Be Simple, Clear and HonestOne thing you do not want to do is say anything you will later regret. Death is a substantial, traumatic experience children as young as two years old can possibly remember. And anyone from about four years old and up is sure to remember at least partially how you handled it. If you tell a child they moved away, or some other fantastic untruth they believe now, they will remember that ten years later and these are the revelations that cause teenagers to stop trusting you. One day they reflect on all the ‘harmless lies’ that were told to protect them. Be honest, tell them the painful truth, allow them to grieve and understand what happens. It may be harder, but good parenting is not about doing what is easiest.
Have Them Help OutHaving your child participate is very important in helping them fully realize the situation. Allow them to participate in some way. This will help them better manage an unfamiliar situation. It will also help bring a bit of positivity to their mind about an unpleasant situation. It does not have to be major. Maybe recite a poem or story. Even just holding a photo or presenting a picture. This will also elicit some praise from other attendees to help them feel better.
Listen and RespondAll children are different when it comes to situations like this. A key plan is to listen to their response. Some just move on, some cry, some become very curious. Monitor child behavior in the weeks following, especially if they do not say anything but begin to act out. This is a time to put your pride aside and maybe consider therapy or group meetings. It is entirely possible they want to talk, but just not to a parent. This is not anything against the parent, but for example, talking to you about death makes them think of your mortality, and it may just be too much to process. Be sure to carefully assess their reaction, both verbal and nonverbal and do your best to respond with love and care.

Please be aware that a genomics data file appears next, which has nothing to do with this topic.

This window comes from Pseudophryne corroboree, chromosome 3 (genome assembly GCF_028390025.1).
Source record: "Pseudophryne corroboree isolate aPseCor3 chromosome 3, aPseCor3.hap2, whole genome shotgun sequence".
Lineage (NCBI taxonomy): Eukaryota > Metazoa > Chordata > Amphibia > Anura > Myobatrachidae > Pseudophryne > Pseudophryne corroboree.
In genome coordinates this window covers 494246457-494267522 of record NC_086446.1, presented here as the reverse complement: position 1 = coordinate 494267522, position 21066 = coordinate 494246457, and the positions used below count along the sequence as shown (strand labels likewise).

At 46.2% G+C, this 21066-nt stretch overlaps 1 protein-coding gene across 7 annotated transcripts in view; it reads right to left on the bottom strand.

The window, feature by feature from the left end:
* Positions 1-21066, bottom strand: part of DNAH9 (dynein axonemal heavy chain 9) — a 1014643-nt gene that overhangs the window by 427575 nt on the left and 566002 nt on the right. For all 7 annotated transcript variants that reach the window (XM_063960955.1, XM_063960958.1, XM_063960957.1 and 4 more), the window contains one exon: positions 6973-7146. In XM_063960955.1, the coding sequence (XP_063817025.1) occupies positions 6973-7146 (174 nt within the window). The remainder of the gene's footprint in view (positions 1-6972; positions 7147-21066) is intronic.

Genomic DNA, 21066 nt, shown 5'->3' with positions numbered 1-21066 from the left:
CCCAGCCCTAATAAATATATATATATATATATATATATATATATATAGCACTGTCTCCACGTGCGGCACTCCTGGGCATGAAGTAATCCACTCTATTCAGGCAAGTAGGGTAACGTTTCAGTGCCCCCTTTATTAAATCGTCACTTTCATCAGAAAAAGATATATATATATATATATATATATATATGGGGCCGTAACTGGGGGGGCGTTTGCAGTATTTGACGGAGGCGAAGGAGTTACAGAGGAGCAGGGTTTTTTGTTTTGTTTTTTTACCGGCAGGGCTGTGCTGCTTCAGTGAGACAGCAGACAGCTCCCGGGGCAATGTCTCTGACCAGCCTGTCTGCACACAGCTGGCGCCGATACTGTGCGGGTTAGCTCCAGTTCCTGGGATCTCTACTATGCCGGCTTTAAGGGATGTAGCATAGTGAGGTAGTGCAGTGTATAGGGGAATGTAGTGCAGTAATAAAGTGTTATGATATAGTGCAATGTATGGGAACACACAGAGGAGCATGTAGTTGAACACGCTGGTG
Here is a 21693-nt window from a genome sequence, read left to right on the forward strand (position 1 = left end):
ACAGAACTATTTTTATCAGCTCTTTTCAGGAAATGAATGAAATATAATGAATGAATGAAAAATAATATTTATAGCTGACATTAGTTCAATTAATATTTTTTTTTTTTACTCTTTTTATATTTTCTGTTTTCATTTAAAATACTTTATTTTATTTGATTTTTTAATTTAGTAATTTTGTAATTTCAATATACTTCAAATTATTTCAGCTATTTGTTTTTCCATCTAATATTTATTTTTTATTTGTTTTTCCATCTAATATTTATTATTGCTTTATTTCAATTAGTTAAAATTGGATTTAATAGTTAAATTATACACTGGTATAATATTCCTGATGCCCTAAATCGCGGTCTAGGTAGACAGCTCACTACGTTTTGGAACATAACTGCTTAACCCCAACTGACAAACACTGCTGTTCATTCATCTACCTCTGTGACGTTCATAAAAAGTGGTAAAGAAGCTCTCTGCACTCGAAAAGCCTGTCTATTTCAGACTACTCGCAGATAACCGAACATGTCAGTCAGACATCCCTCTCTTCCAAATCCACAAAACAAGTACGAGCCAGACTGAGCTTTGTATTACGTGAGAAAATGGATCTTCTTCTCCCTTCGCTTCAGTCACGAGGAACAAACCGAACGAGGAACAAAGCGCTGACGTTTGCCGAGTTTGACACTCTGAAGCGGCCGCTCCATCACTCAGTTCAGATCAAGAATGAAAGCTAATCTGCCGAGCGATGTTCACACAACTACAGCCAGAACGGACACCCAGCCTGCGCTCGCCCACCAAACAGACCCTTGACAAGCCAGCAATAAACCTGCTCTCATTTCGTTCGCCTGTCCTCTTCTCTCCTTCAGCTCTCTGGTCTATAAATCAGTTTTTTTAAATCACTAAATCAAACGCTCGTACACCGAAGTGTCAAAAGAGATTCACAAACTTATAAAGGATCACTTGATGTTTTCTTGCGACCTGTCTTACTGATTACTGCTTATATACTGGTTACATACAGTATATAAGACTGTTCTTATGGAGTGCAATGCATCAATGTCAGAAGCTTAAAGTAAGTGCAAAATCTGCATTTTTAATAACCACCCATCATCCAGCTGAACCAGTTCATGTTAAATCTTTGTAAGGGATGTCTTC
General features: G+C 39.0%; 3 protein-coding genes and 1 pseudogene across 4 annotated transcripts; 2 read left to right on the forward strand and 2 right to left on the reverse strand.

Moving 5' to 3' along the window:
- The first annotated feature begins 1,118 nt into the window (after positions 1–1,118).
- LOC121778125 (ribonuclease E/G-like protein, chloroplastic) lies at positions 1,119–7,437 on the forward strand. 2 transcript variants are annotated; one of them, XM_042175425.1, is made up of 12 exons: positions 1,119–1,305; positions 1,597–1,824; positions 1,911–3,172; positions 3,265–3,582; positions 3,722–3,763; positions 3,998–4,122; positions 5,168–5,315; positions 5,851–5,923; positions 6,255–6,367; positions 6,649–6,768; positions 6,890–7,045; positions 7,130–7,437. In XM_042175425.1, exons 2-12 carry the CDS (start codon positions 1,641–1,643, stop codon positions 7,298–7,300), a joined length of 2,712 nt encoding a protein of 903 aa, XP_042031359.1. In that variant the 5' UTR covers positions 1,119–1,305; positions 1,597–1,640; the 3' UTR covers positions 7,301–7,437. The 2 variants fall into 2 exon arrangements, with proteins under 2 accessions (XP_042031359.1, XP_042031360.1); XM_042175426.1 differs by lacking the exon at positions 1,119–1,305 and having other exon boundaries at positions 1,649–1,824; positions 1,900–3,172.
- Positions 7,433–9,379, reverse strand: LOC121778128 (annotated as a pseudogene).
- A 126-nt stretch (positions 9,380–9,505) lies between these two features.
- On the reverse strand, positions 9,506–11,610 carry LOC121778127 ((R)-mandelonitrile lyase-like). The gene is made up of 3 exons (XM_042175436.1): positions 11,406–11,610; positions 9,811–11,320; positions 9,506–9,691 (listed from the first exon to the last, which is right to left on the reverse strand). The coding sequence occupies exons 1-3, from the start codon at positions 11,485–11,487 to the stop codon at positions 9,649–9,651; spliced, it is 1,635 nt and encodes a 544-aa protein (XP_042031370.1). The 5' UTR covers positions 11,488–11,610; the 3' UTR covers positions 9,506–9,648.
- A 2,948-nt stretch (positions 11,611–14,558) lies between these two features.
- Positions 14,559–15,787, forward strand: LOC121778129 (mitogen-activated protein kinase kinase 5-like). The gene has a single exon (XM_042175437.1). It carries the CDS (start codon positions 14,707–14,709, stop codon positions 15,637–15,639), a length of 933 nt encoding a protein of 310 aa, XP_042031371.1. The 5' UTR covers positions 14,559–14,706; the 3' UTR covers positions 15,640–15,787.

Don’t Hide ItThis can be one of the worst reactions. Hiding the conversation or the news of a loved one passing has no positive benefits. Conversing in secret breeds anxiety in a child. If you think they are not aware you are keeping something from them, while you may be right, you also may be wrong. If your child discovers you are keeping secrets, that teaches the child that secrets are ok, it also builds mistrust, and when you finally do come clean, you have already sowed seeds of doubt in their mind. Eventually, they will figure it out, there is no benefit at all to keeping it from them.
Help With Long Term HealingDeath is not something that goes away overnight. Children are incredibly resilient about things, including traumas like death. They have a way of processing and moving on. But just because a child may seem fine an hour later, it does not mean the situation is over. Thoughts will come back into their mind weeks or even months later. Expect random questions even a year later or more. As a child gets older, they may have a better understanding and want clarification to new revelations. After a week or two, talk to them and ask if they have any questions, chances are they have some and just did not think of it at the time.
Remember, children are little humans. Be the guiding voice of trust and love you wish you could have in times like this. Just because the child seems to move on easily does not mean there is no pain or confusion inside. The best you can do is just try your best to guide them as they deal with it in their own way.